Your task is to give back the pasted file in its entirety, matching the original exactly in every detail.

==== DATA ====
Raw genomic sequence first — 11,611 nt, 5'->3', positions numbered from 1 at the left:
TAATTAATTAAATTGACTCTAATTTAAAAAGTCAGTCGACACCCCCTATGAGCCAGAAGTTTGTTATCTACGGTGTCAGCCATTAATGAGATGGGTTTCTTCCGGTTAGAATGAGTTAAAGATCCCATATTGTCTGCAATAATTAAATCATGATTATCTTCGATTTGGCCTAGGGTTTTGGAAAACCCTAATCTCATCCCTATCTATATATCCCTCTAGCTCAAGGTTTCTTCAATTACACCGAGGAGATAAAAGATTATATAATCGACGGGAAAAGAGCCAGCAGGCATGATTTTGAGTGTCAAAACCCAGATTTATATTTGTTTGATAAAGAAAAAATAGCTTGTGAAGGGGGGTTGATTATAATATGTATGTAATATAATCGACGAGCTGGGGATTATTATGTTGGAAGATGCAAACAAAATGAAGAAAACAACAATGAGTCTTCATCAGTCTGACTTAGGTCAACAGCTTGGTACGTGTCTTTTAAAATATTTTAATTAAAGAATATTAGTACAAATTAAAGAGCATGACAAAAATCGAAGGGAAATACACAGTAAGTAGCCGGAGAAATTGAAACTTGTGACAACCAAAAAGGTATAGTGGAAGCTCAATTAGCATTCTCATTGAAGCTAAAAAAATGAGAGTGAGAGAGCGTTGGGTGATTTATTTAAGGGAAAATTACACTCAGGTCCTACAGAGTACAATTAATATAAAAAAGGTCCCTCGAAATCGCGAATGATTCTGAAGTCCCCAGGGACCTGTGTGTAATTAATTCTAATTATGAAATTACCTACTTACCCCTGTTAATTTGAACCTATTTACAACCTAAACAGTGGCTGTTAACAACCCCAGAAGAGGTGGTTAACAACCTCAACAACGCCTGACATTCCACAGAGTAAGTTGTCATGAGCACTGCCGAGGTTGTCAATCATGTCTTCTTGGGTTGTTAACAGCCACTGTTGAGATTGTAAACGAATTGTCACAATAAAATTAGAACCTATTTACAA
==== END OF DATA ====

Raw genomic sequence first — 11,611 nt, 5'->3', positions numbered from 1 at the left:
TAATTAATTAAATTGACTCTAATTTAAAAAGTCAGTCGACACCCCCTATGAGCCAGAAGTTTGTTATCTACGGTGTCAGCCATTAATGAGATGGGTTTCTTCCGGTTAGAATGAGTTAAAGATCCCATATTGTCTGCAATAATTAAATCATGATTATCTTCGATTTGGCCTAGGGTTTTGGAAAACCCTAATCTCATCCCTATCTATATATCCCTCTAGCTCAAGGTTTCTTCAATTACACCGAGGAGATAAAAGATTATATAATCGACGGGAAAAGAGCCAGCAGGCATGATTTTGAGTGTCAAAACCCAGATTTATATTTGTTTGATAAAGAAAAAATAGCTTGTGAAGGGGGGTTGATTATAATATGTATGTAATATAATCGACGAGCTGGGGATTATTATGTTGGAAGATGCAAACAAAATGAAGAAAACAACAATGAGTCTTCATCAGTCTGACTTAGGTCAACAGCTTGGTACGTGTCTTTTAAAATATTTTAATTAAAGAATATTAGTACAAATTAAAGAGCATGACAAAAATCGAAGGGAAATACACAGTAAGTAGCCGGAGAAATTGAAACTTGTGACAACCAAAAAGGTATAGTGGAAGCTCAATTAGCATTCTCATTGAAGCTAAAAAAATGAGAGTGAGAGAGCGTTGGGTGATTTATTTAAGGGAAAATTACACTCAGGTCCTACAGAGTACAATTAATATAAAAAAGGTCCCTCGAAATCGCGAATGATTCTGAAGTCCCCAGGGACCTGTGTGTAATTAATTCTAATTATGAAATTACCTACTTACCCCTGTTAATTTGAACCTATTTACAACCTAAACAGTGGCTGTTAACAACCCCAGAAGAGGTGGTTAACAACCTCAACAACGCCTGACATTCCACAGAGTAAGTTGTCATGAGCACTGCCGAGGTTGTCAATCATGTCTTCTTGGGTTGTTAACAGCCACTGTTGAGATTGTAAACGAATTGTCACAATAAAATTAGAACCTATTTACAA